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How Dining Decisions are Made
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Ever wanted to get inside the mind of your customer and see how they make their dining decisions? Or more importantly, why they chose the restaurant down the street instead of your location? In a Foodservice Radio interview, Carin Oliver, Chief Innovation Officer with Angelsmith, takes us through a recent study that analyzes the dining decision-making process and how you can use this information to attract more customers.

The Angelsmith study consisted of a survey of bloggers, reporters and fine dining enthusiasts, conducted in the first quarter of 2012. "What we really wanted to do was take a deep dive into the restaurant category and find out not only who and what was most influential when consumers are deciding on a restaurant, but understand what steps they take. We also looked to determine that final piece that makes them open their wallet and sit down and pay for a meal," says Oliver.

"Not surprisingly, when consumers are looking for a new restaurant to try, the thing that influences their dining decision most is a trusted friend, family member or co-worker," Oliver continues. "Almost half cited friends and family members as most influential when looking for a restaurant. Second to that they mentioned consumer generated websites like YELP, Urbanspoon, City Search, and also food bloggers and then newspapers food critics." But the research did contain some surprises. "We found that when we asked them if they do any additional research, more than 80% came back and said yes. That was very interesting because the idea that you would get a restaurant recommendation and then not act on it is pretty compelling. We also took a next step and asked when you do research, where do you go?"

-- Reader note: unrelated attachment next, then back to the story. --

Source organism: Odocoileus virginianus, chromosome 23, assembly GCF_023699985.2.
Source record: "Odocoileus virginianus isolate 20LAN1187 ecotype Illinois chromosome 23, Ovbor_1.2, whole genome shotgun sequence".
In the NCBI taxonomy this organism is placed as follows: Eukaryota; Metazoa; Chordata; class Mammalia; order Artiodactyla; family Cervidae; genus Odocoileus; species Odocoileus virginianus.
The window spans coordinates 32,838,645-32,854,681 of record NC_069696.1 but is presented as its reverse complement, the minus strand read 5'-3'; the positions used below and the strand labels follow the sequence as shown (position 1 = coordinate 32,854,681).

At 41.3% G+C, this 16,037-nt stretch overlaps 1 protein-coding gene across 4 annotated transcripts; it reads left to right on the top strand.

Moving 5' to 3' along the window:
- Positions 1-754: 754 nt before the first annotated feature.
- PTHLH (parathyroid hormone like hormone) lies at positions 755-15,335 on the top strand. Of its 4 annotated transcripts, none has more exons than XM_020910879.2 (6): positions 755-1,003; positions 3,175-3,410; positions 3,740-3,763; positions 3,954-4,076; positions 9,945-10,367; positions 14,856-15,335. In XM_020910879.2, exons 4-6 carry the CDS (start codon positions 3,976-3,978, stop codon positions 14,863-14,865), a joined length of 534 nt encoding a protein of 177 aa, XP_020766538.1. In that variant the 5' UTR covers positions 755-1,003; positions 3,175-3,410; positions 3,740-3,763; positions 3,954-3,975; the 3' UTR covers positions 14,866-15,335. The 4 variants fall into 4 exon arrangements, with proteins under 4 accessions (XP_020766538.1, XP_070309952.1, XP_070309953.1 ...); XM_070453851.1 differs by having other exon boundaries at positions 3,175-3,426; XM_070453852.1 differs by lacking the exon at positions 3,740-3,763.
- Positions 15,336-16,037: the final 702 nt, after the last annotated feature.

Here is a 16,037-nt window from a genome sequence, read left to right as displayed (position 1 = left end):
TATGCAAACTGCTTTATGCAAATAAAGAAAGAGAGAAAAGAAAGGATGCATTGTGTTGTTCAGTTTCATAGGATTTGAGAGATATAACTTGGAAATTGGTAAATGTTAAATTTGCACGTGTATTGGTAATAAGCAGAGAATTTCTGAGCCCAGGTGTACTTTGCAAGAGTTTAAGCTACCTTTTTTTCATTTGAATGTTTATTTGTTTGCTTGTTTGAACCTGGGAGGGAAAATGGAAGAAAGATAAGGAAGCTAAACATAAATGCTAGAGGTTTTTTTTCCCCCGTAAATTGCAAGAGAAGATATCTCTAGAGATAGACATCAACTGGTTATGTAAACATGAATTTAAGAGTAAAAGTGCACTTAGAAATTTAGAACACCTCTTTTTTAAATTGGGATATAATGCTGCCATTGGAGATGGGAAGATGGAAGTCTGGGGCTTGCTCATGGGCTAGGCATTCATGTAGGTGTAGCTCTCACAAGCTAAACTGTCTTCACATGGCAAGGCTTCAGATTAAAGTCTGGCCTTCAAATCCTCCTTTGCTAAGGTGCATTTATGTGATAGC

After receiving the recommendation the diners are most likely to visit restaurant's website or check YELP or other consumer generated review sites. "Those were in a near statistical tie," according to Oliver. "The surprising point there is not that people are checking YELP, because I think that everyone understands the sites are important and growing in influence, but that the restaurant's website has so much power to sway a dining decision. Your website, which you have complete control over, can really be a powerful force when someone is considering your restaurant."

"Restaurant blogs and bloggers were the next most important place people search after they receive a restaurant recommendation. Newspaper food critics were in the fourth place but when we did a crosstab against those hyper-influential people who are always asked for restaurant recommendations, we found that they were reporting readership of both blogs and newspapers far above your average respondent. That really tells me that those newspaper food critics are very influential to people who make the most recommendations," Oliver concludes.

For more information on Angelsmith and to get excerpts from the study, visit